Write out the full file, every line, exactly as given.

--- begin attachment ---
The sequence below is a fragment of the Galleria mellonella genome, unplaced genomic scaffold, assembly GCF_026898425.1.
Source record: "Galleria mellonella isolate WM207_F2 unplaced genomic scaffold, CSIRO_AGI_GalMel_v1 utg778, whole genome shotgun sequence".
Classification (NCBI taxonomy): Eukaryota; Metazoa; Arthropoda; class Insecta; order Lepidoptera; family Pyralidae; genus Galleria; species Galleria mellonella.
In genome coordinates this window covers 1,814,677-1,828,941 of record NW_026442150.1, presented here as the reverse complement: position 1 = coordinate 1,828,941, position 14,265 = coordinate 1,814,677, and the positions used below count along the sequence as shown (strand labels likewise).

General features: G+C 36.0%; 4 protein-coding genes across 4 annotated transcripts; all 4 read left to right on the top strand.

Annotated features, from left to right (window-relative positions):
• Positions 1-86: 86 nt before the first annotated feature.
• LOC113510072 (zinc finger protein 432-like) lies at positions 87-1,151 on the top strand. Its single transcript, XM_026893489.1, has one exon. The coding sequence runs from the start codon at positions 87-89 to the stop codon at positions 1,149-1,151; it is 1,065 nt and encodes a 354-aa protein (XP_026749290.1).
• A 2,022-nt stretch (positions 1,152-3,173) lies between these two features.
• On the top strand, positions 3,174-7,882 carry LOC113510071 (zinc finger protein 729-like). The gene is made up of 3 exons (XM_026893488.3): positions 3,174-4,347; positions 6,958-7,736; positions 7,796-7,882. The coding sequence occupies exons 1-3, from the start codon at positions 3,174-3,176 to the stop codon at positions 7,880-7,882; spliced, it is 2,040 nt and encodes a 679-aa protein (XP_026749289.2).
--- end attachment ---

The sequence below is a fragment of the Galleria mellonella genome, unplaced genomic scaffold, assembly GCF_026898425.1.
Source record: "Galleria mellonella isolate WM207_F2 unplaced genomic scaffold, CSIRO_AGI_GalMel_v1 utg778, whole genome shotgun sequence".
Classification (NCBI taxonomy): Eukaryota; Metazoa; Arthropoda; class Insecta; order Lepidoptera; family Pyralidae; genus Galleria; species Galleria mellonella.
In genome coordinates this window covers 1,814,677-1,828,941 of record NW_026442150.1, presented here as the reverse complement: position 1 = coordinate 1,828,941, position 14,265 = coordinate 1,814,677, and the positions used below count along the sequence as shown (strand labels likewise).

General features: G+C 36.0%; 4 protein-coding genes across 4 annotated transcripts; all 4 read left to right on the top strand.

Annotated features, from left to right (window-relative positions):
• Positions 1-86: 86 nt before the first annotated feature.
• LOC113510072 (zinc finger protein 432-like) lies at positions 87-1,151 on the top strand. Its single transcript, XM_026893489.1, has one exon. The coding sequence runs from the start codon at positions 87-89 to the stop codon at positions 1,149-1,151; it is 1,065 nt and encodes a 354-aa protein (XP_026749290.1).
• A 2,022-nt stretch (positions 1,152-3,173) lies between these two features.
• On the top strand, positions 3,174-7,882 carry LOC113510071 (zinc finger protein 729-like). The gene is made up of 3 exons (XM_026893488.3): positions 3,174-4,347; positions 6,958-7,736; positions 7,796-7,882. The coding sequence occupies exons 1-3, from the start codon at positions 3,174-3,176 to the stop codon at positions 7,880-7,882; spliced, it is 2,040 nt and encodes a 679-aa protein (XP_026749289.2).